If I could try and see what this is in Since we have been using transformations that preserve the original configuration I could get a bound in any configuration in terms ratio of a geometrically derived configuration. Clearly (x_1,y_1) areas and (x_2,y_2) are not going to be problems but I need since we have chosen the three points we have transformed to define (1,1) in terms that will remain constant throughout the various transformations. If I connect 0,1), (0,1) 0,0) and (1,0) and take the midpoint I get (1/2,1/2) call this x if I extend the line connecting (0,0) to x to y where the distance xy is equal to the distance from (0,0) to x I get the point 1,1.I think that the property of being a midpoint should survive all have maximal area 1/8 of the transformations I used above so area of either will be less than 1/8 and we should have the following:

For any pentagon the area of the midpoint pentagon is less than or equal to 3/4 of the area of the original pentagon minus the area of any triangle NDE formed the following way:Let A,B,C be three consecutive vertices connect A to C take the midpoint M extend BM to N so that MN equals BM then form the triangle NDEand we are done.

If not we use the inequality generated by the line connecting its two neighbors. Because it is convex it must be separated from the orgin by this line and that gives us an equality that implies the following: area of the midpoint pentagon is less than 3/8 of determinant of (x_1,y_1) and (x_2,y_2) plus 3/8(x_1) + 3/8(y_1)-1/8. This means the overall ratio is less than 3/4 and we are done. I think this proof gives more: since the 1/8 was originally a triangle connecting the two midpoints adjacent to a vertex. I think we have the following: the area of the midpoint pentagon is less than or equal to 3/4 of the area of the orignal pentagon minus the area of any of the triangles formed by a vertex and the two midpoints on the edges that meet at that vertex. Which doesn't work with some of the previous examples. In David Speyer's proof he gets the inequality to hold if the following triangle is positive (x_1,y_1),(1,1),(x_2,y_2).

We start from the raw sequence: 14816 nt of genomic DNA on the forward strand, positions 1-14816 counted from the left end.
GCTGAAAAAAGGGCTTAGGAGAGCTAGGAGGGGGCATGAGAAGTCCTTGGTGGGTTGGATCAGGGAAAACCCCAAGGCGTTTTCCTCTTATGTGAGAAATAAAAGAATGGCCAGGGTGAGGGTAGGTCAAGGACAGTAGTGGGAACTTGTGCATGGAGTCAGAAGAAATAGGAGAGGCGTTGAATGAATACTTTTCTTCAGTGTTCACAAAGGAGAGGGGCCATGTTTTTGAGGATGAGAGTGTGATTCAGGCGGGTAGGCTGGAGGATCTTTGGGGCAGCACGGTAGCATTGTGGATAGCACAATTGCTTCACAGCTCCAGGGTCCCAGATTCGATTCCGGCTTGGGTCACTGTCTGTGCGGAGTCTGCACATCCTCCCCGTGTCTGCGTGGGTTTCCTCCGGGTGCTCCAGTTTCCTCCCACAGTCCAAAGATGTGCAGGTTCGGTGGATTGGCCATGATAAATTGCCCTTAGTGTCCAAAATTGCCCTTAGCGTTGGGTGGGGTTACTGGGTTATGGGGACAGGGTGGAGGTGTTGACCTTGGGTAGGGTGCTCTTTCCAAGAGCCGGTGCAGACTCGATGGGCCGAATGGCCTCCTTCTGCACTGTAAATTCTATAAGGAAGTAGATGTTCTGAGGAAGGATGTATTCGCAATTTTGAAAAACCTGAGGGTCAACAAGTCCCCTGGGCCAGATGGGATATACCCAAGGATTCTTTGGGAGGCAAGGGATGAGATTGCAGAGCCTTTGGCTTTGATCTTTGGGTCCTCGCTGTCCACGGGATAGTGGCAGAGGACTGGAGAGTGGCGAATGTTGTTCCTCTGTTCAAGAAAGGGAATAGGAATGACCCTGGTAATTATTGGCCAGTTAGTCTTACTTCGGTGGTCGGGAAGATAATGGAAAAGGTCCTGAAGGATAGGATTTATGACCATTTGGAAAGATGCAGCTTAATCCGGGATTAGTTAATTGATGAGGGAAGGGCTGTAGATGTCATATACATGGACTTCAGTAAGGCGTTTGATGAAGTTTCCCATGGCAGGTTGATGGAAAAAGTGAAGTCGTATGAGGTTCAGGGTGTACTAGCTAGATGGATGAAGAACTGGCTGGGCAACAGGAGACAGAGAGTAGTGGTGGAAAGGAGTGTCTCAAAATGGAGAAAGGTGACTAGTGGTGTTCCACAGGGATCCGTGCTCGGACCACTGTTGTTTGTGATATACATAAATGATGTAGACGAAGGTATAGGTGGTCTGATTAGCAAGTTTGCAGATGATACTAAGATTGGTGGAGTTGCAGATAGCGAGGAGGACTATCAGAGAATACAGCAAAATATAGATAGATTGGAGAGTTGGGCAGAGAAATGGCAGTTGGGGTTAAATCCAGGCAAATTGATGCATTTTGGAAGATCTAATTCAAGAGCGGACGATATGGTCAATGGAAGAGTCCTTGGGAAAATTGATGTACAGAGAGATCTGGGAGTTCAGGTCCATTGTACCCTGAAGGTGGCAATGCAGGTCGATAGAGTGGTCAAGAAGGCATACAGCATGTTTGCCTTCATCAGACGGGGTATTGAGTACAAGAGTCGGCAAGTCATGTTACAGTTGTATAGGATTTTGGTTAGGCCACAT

If I could try and see what this is in the original configuration I could get a bound in any configuration in terms of a geometrically derived configuration. Clearly (x_1,y_1) and(x_2,y_2) are not going to be problems but I need to define (1,1) in terms that will remain constant throughout the various transformations. If I connect (0,1) and (1,0)and take the midpoint I get (1/2,1/2) call this x if I extend the line connecting (0,0) to x to y where the distance xy is equal to the distance from (0,0) to x I get the point 1,1.I think that the property of being a midpoint should survive all of the transformations I used above so we should have the following:

For any pentagon the area of the midpoint pentagon is less than or equal to 3/4 of the area of the original pentagon minus the area of any triangle NDE formed the following way:Let A,B,C be three consecutive vertices connect A to C take the midpoint M extend BM to N so that MN equals BM then form the triangle NDE.